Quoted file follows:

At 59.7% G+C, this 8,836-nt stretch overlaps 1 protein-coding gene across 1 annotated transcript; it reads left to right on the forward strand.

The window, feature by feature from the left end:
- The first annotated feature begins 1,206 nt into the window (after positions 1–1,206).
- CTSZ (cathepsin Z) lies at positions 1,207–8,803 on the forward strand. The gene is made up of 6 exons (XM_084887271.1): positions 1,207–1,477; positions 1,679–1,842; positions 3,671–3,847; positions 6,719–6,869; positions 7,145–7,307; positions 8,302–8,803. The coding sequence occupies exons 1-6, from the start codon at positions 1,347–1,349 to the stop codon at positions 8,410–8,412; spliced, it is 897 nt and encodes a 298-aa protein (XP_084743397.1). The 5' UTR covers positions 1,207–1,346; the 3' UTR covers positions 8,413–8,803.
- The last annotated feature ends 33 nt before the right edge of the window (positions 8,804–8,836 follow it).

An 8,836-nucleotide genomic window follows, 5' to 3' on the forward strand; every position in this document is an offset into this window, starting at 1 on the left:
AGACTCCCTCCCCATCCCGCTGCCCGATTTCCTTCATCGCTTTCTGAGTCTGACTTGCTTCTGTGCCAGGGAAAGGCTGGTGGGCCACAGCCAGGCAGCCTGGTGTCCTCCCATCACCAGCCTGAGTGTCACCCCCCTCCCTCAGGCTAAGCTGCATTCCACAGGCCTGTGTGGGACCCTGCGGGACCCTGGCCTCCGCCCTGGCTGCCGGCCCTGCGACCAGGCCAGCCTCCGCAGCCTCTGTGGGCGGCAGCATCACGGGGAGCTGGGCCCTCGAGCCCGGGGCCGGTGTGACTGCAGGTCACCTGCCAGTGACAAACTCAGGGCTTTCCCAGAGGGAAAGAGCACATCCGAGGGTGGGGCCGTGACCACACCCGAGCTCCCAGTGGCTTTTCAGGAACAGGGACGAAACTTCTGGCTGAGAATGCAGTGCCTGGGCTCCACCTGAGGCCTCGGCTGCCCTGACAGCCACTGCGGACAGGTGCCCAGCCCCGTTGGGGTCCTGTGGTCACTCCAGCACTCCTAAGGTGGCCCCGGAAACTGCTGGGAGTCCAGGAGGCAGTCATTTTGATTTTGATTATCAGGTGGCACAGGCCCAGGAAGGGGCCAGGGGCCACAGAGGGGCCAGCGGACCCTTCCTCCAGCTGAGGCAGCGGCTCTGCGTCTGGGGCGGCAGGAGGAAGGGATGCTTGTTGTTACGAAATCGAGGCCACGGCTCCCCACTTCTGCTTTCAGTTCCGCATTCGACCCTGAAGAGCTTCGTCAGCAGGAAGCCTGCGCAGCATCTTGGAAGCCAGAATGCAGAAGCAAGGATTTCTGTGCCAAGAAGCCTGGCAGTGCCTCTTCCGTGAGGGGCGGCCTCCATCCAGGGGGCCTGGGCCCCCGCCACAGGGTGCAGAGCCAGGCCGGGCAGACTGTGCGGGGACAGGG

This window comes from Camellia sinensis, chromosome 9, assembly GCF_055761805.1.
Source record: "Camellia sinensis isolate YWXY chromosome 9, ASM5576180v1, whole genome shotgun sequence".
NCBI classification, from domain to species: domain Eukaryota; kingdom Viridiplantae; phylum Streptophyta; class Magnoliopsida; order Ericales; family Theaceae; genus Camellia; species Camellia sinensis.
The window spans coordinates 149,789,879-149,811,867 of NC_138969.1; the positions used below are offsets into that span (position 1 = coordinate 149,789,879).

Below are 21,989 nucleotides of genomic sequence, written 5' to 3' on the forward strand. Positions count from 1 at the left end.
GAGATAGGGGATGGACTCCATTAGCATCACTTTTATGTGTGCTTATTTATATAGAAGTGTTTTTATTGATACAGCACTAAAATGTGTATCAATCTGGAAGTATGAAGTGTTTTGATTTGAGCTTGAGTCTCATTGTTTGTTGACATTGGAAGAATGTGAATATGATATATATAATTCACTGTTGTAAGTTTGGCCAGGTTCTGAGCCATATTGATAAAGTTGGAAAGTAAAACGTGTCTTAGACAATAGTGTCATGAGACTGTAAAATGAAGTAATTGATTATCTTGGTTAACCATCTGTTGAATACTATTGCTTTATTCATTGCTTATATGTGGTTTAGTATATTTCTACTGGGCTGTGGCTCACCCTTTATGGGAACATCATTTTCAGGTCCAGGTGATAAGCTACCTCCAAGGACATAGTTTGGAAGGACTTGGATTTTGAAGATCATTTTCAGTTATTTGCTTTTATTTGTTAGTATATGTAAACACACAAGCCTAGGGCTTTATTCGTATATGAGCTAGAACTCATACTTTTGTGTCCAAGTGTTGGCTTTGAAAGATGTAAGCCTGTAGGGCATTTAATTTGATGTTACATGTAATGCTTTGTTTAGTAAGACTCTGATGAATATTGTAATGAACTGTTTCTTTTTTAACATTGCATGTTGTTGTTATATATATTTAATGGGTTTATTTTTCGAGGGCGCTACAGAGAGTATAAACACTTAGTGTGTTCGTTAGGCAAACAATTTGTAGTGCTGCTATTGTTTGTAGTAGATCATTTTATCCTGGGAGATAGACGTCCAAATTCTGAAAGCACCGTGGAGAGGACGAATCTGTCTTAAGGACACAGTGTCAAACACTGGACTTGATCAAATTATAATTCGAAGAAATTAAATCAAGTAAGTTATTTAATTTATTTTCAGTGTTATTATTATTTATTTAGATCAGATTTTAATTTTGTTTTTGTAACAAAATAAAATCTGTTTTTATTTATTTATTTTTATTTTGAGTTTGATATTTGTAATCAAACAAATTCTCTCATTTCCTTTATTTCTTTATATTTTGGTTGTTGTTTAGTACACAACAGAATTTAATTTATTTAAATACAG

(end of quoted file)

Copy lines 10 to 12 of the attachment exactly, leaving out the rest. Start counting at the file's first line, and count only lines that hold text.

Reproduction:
NCBI classification, from domain to species: domain Eukaryota; kingdom Viridiplantae; phylum Streptophyta; class Magnoliopsida; order Ericales; family Theaceae; genus Camellia; species Camellia sinensis.
The window spans coordinates 149,789,879-149,811,867 of NC_138969.1; the positions used below are offsets into that span (position 1 = coordinate 149,789,879).

Below are 21,989 nucleotides of genomic sequence, written 5' to 3' on the forward strand. Positions count from 1 at the left end.